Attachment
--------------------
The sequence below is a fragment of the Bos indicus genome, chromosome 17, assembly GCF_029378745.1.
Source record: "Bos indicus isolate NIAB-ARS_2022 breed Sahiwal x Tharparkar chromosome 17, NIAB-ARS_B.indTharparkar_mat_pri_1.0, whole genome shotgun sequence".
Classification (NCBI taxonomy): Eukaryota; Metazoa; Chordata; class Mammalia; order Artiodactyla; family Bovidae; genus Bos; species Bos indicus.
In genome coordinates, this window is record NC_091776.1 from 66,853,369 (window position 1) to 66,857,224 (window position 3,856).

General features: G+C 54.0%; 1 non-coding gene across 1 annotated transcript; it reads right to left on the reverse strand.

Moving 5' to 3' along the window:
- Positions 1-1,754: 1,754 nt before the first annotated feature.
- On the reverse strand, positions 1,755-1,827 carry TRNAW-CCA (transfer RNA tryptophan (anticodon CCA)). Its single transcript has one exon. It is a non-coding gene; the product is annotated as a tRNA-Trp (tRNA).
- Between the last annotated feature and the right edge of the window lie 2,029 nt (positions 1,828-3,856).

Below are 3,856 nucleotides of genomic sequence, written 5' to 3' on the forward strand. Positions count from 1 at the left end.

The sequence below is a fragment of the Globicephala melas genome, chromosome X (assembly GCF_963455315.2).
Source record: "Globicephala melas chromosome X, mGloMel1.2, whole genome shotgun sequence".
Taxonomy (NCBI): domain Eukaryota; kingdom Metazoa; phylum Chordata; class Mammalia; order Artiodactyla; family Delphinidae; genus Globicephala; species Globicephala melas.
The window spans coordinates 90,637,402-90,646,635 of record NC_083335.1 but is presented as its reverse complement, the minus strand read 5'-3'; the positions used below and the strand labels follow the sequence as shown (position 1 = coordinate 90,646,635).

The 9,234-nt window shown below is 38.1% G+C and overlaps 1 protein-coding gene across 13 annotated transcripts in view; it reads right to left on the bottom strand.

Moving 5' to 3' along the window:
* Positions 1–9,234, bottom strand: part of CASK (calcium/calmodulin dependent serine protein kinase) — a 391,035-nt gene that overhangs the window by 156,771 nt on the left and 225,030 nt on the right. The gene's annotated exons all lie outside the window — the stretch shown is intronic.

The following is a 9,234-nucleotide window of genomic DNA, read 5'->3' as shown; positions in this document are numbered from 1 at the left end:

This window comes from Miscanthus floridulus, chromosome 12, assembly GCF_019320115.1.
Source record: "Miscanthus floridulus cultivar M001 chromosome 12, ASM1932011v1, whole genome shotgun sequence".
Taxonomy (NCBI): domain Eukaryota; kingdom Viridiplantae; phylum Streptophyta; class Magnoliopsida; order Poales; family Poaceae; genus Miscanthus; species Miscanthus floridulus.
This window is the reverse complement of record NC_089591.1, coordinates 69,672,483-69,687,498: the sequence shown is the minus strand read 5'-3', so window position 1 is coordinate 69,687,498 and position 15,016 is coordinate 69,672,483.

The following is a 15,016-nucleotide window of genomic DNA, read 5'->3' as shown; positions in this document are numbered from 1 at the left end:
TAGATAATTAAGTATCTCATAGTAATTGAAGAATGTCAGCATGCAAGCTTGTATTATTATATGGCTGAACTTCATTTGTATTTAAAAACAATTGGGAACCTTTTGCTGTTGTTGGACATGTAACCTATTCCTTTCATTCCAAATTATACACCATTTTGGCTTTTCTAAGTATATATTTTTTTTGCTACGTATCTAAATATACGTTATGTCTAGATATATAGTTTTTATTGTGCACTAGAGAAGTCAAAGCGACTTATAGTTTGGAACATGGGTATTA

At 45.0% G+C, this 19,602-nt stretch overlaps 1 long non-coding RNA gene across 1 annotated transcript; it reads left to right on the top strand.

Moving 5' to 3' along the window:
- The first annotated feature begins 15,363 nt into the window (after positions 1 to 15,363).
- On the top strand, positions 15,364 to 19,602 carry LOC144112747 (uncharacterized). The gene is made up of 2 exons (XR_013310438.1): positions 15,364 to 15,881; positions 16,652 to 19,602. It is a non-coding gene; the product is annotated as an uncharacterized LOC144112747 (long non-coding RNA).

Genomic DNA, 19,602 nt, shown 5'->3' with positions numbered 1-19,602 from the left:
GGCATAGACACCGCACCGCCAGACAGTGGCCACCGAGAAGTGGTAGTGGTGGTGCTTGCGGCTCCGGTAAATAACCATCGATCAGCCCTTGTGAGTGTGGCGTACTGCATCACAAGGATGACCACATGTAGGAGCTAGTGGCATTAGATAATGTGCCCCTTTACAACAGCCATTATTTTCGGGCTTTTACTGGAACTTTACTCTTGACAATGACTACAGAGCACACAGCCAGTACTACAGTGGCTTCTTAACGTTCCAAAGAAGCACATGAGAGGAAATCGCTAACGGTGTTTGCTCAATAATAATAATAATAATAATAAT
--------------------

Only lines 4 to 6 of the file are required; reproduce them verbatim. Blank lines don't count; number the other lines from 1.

In genome coordinates, this window is record NC_091776.1 from 66,853,369 (window position 1) to 66,857,224 (window position 3,856).

General features: G+C 54.0%; 1 non-coding gene across 1 annotated transcript; it reads right to left on the reverse strand.

Moving 5' to 3' along the window: